“I would have asked him about it, but the fact that he beat me to it is great,” Ms. Aaron said. “All I had to do was review and sign off.”

Bring recommendations. When asking your manager for guidance on an issue, explain the options you thought about, which you prefer and why. This shows you’ve done the research, understand the details and can smartly evaluate trade-offs. It also lets your boss choose among options rather than have to come up with them.

When you ask for feedback or a decision, specify a due date. “Don’t let them put off a decision for later, because later can turn into never,” Mr. Ng said, as your missive sinks into the e-correspondence morass.

Let your manager know that you need feedback by 5 p.m. Tuesday, for example, so you can send a report out at 5 p.m. Wednesday, or that if you don’t hear back by a certain (reasonable) time, you’ll move forward with your plan.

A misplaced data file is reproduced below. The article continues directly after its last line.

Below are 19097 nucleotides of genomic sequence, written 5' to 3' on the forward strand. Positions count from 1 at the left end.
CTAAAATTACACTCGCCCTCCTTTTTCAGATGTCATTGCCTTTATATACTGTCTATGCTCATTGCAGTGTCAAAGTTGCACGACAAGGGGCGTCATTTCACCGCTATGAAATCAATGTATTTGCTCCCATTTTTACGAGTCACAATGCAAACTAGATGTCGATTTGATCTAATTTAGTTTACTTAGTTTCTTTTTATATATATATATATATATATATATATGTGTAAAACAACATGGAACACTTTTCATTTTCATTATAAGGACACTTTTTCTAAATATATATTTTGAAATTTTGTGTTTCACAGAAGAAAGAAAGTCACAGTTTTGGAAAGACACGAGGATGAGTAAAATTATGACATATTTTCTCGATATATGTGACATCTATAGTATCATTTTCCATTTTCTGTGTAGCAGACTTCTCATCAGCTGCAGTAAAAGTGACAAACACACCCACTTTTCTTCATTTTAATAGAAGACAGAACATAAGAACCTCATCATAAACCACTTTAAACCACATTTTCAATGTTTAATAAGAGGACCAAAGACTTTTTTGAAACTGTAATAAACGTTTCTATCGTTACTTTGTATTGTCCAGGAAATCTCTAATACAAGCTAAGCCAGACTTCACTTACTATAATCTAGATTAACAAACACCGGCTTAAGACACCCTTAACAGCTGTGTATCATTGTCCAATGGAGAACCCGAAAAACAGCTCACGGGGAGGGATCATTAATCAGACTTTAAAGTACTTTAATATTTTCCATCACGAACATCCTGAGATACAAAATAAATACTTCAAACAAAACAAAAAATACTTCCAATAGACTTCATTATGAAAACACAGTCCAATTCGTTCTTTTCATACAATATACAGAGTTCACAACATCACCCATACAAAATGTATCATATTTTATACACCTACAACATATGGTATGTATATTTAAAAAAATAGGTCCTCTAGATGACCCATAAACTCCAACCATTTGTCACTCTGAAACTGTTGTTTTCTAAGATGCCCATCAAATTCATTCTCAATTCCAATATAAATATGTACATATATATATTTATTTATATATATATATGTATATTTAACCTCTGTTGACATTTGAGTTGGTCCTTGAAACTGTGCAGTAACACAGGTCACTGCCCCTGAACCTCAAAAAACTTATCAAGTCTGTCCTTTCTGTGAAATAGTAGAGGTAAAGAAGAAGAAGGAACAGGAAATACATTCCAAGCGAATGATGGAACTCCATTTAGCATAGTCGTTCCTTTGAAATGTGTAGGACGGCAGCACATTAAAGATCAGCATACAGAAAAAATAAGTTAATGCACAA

No surprises. Never surprise your boss, especially with bad news. The adage “Tell me early I’m your friend, tell me late I’m your critic” still holds, Ms. Newman said. If you are struggling or at risk of missing a deadline, bring your manager in as soon as possible and work together.

Build trust. Demonstrating your integrity and your dependability helps build a level of trust and will keep your manager from the urge to micromanage you. The personal values you exhibit are as important as the work you produce, Ms. Aaron said. This is especially important working remotely. Keep your boss apprised, Ms. Aaron said, as “it’s exhausting tracking people down.”

Managing up also means shielding your boss from unnecessary work. If you can’t get a task done, try to get a colleague to help rather than ask your boss to reassign the task. If you have a question, see if you can find the answer yourself first so you can let your manager know the avenues you tried.

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